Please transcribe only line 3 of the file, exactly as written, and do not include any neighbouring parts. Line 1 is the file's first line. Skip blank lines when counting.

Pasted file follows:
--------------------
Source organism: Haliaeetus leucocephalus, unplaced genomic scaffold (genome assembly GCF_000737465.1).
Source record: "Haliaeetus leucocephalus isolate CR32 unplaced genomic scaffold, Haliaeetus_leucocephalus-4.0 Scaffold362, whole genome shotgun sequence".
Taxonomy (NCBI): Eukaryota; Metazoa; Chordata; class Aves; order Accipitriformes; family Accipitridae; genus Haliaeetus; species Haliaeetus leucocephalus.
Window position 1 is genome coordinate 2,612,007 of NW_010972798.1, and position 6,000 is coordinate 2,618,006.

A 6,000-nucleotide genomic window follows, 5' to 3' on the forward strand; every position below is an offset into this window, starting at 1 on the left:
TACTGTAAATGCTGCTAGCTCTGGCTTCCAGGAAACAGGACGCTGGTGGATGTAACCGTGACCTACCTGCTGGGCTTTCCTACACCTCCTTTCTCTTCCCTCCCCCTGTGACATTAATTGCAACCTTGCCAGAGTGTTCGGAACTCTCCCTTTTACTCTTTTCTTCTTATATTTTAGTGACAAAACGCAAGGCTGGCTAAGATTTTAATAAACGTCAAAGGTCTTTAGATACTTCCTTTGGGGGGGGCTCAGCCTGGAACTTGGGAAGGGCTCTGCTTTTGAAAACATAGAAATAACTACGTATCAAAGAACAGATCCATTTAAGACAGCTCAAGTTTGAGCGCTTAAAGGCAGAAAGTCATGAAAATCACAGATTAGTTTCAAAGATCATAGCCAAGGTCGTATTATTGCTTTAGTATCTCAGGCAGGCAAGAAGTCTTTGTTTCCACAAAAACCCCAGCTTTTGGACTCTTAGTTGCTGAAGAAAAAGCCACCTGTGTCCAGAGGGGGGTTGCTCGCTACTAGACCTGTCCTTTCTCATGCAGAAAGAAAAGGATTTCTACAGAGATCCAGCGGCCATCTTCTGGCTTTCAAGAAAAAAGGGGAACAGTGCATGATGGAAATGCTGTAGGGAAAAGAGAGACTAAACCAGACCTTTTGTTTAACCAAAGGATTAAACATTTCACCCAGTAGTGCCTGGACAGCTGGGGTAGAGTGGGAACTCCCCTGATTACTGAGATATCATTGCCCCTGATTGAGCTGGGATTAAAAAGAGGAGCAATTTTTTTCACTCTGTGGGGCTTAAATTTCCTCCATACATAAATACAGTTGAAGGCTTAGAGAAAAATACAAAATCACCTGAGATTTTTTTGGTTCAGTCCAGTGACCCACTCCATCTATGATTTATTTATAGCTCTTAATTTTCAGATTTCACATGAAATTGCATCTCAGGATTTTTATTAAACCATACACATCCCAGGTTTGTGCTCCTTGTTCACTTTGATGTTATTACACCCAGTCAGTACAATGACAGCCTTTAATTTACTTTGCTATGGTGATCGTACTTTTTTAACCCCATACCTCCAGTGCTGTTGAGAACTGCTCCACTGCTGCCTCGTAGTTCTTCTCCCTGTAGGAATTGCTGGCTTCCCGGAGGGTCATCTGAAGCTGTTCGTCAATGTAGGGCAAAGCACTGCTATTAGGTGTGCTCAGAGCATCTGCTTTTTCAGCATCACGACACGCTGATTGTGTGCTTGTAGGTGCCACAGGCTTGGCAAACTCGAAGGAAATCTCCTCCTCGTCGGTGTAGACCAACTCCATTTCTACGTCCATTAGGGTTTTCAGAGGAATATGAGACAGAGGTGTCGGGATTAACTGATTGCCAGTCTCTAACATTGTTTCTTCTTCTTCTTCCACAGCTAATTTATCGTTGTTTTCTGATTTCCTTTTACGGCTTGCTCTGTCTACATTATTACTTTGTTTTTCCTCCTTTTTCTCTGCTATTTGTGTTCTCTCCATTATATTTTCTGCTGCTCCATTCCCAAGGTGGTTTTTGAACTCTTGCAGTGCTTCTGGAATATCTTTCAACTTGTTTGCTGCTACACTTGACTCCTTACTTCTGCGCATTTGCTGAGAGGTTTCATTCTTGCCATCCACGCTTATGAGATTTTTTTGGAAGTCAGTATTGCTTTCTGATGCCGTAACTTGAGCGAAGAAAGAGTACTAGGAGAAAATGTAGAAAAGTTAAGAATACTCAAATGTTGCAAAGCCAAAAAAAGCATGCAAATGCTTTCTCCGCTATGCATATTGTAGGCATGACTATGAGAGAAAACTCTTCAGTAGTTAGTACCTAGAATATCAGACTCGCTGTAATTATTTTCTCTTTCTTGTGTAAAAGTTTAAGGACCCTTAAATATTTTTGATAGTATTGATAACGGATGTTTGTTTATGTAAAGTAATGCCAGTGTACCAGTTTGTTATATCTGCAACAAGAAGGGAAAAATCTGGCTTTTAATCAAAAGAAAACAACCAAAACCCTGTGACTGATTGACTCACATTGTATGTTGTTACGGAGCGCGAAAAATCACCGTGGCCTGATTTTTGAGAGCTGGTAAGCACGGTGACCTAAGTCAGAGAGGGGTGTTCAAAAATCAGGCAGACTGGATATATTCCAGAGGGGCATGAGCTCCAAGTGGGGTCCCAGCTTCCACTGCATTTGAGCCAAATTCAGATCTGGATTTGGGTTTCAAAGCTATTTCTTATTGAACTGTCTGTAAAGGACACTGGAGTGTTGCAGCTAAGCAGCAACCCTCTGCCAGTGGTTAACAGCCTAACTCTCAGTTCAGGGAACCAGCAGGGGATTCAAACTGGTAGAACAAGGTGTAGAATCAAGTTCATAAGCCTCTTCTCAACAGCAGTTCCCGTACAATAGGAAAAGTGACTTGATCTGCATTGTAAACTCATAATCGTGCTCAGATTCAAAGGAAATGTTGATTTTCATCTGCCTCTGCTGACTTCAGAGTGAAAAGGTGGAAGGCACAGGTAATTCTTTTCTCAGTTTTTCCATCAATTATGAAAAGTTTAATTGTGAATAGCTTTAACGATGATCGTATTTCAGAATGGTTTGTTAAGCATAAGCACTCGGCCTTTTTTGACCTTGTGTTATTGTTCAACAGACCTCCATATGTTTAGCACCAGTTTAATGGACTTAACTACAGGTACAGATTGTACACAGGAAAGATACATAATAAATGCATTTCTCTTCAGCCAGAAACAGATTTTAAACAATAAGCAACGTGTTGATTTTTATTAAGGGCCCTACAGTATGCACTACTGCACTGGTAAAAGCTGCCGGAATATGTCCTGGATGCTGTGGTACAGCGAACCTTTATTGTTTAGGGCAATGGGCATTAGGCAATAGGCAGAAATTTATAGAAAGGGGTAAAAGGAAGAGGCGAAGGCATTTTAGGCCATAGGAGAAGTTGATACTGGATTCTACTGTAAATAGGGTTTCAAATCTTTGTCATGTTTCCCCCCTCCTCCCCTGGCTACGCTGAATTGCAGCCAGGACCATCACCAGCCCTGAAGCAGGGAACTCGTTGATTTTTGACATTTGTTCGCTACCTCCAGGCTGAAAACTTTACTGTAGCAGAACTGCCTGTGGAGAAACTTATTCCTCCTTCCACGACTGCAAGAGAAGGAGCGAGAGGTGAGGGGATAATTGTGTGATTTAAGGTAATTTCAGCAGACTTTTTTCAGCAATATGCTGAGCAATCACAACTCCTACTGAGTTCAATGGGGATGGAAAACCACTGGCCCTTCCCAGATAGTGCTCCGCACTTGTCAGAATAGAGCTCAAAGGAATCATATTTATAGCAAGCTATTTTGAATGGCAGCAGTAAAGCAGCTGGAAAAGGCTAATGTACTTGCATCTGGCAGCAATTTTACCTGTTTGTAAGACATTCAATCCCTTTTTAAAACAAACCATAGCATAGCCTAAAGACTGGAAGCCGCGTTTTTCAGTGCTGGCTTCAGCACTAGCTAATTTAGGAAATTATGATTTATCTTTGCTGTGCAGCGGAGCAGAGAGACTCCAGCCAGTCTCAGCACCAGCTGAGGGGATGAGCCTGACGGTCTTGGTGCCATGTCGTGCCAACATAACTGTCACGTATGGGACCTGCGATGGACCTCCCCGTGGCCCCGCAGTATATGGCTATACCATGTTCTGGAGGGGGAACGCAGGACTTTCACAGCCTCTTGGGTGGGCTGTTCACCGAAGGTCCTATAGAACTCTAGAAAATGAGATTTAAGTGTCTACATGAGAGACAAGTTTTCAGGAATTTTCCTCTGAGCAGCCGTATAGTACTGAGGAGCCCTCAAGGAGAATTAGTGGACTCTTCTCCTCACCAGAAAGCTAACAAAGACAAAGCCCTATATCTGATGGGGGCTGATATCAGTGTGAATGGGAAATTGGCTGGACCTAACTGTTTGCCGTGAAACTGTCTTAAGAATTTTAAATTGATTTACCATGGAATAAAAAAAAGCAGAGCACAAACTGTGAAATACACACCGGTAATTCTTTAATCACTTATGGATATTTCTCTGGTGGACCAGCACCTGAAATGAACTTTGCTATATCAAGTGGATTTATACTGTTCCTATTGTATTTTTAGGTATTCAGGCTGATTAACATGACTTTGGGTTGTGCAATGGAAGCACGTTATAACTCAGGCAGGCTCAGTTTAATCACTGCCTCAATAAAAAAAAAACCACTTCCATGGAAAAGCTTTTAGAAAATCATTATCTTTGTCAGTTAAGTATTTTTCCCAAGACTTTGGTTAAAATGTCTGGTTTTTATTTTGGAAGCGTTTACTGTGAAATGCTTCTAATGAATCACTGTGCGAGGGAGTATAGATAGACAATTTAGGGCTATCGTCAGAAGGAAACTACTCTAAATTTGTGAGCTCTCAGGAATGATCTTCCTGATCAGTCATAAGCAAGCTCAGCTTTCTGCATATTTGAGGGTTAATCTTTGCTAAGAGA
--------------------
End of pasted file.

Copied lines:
Taxonomy (NCBI): Eukaryota; Metazoa; Chordata; class Aves; order Accipitriformes; family Accipitridae; genus Haliaeetus; species Haliaeetus leucocephalus.